One of the most feared circumstances that job applicants dread has to deal with, is how to handle being fired on their resumes. Is there a particular way or process that you should follow? You ensure that you bag this new job while avoiding the uncomfortable fact that you were fired from your last job. This guide will put you through on what to do if you are in this situation.
Before we go into that, however, getting fired from a job does not necessarily mean that you were a bad employee or someone who underperforms. Sometimes, even the so-called ‘good’ employee gets the sack as well. This situation could stem from a lack of competent leadership, office politics or poor management. As a matter of fact, lots of employees who got laid off were high caliber workers. But then, gone are the days when you can sign on with an organization and stay with it until you reach retirement age. Prospective employers understand this sequence of events which could make you move from one job to another. To make a strong impression, you need to present your resume in a positive light such that you can up your chances of getting invited for an interview later on.
Do not mention the fact that you were fired
You don’t need to mention the fact that you were fired or try to explain the circumstances behind the action on your resume. All your resume needs to showcase to your prospective employers is the start and end dates for the positions or jobs that you have held.You do this without providing the details behind why you left the jobs.
Your primary focus should be on what you were able to achieve during the time you held those jobs, and how your skills enabled the organizations you worked for to move from one level to another. These skills, of course, should be relevant to the position you are applying for in the new company. Until the hiring manager asks you about the occurrence, there is no need to draw attention to that fact. Generally, you may need to supply some brief information about why you left your previous job in your job application. At this juncture, you can write ‘terminated,’ ‘laid off,’ ‘job ended.’ This is the best response since your primary goal is to make use of your resume and application to secure a position for an interview. Your resume should only display information that has to do with your skills, knowledge, and achievements in your former places of work. Do not display the reason for your termination. Dealing with this issue in person is much better than trusting a sheaf of papers to do it for you.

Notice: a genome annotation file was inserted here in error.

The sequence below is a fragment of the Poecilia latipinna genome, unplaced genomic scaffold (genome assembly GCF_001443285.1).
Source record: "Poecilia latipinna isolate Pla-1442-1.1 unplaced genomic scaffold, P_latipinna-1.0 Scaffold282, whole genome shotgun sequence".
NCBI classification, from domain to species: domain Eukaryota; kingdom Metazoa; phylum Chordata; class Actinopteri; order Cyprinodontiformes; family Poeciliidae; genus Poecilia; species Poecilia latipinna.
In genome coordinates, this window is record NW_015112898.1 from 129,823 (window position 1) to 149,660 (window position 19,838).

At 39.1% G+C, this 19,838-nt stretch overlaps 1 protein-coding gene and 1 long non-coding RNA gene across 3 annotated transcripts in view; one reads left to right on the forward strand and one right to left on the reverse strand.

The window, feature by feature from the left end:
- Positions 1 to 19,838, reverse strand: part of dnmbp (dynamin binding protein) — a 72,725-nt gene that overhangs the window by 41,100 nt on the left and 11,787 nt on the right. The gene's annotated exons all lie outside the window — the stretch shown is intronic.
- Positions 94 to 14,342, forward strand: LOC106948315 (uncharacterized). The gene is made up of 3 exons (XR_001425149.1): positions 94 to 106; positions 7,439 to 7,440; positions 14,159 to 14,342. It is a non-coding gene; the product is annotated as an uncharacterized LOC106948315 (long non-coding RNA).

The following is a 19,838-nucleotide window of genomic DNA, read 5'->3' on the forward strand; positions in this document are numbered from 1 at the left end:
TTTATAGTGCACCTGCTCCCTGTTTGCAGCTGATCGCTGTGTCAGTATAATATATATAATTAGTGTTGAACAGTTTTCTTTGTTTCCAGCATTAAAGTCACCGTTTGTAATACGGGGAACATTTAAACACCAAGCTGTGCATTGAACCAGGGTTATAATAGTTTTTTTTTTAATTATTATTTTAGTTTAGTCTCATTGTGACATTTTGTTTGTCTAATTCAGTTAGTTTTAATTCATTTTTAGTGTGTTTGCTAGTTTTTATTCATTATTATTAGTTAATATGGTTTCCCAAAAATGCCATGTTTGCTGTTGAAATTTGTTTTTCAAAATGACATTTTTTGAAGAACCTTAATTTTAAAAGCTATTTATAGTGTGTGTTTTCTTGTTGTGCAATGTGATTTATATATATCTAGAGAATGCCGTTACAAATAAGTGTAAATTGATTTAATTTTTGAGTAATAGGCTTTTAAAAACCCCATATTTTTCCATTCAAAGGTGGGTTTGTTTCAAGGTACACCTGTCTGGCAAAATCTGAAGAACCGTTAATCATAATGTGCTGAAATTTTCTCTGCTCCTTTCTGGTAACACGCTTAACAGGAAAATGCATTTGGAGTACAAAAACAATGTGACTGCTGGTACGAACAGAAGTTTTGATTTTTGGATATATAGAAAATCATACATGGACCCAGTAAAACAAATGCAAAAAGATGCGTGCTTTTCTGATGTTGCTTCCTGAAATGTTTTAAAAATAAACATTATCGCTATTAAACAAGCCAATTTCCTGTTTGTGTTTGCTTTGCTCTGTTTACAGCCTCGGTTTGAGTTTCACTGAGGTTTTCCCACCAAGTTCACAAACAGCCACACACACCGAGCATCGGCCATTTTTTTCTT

You should always display honesty, especially when you are searching for a new job. If for instance, you were laid off, you should not imply that you are still presently employed by listing your job position as ‘to present.’ This gives your prospective employers the impression that you are still employed. When you try to explain to them later on, they could get offended that you misled them. This could hurt your chances of getting called in for an interview in the future.
Use your cover letter
Your cover letter is the ideal place to mention the reason for your termination. But that is if the reason for firing you had nothing to do with your performance. You can write something along these lines, “my former company underwent an internal which led to the termination of several employees. Unfortunately, I was among those who were laid off, despite my ardent contribution to the growth of the organization over the years. I possess full confidence in my abilities, and believe that, given a chance, I will be able to repeat this feat when given the position that I am applying for…”
Is your last position relevant?
You need to find out the relevance of the position you held at your last job and the new one that you are applying for. If there is no relevance, then you need not showcase this fact on your resume. What the hiring managers or prospective employers are interested in is your relevant skills and experience that you can bring to the table.
Avoid insulting your past employer
Don’t ever make the mistake of saying abusive words or invectives at your former employer even if you were laid off. This can be misconstrued as unprofessional and character flaw which could attract untoward questions which will draw attention to negative areas. Don’t bring this situation on yourself.
Why were you laid off?
This type of question can only come up during the job interview. Since you already have a foot in the door, you can give more details about your termination. Explain in plain language the reason behind the termination and be succinct.
A lot of candidates erroneously assume that getting fired makes it easier for hiring managers to weed out the seemingly bad eggs from the crate. This is usually not the case. The way you handled the situation goes a long way in determining how impressed the hiring managers will be concerning your matter. No one is perfect, and almost everyone has had one negative experience or the other. Handling the situation positively puts you in a positive light with your prospective employer. You will be perceived as someone who is adaptable.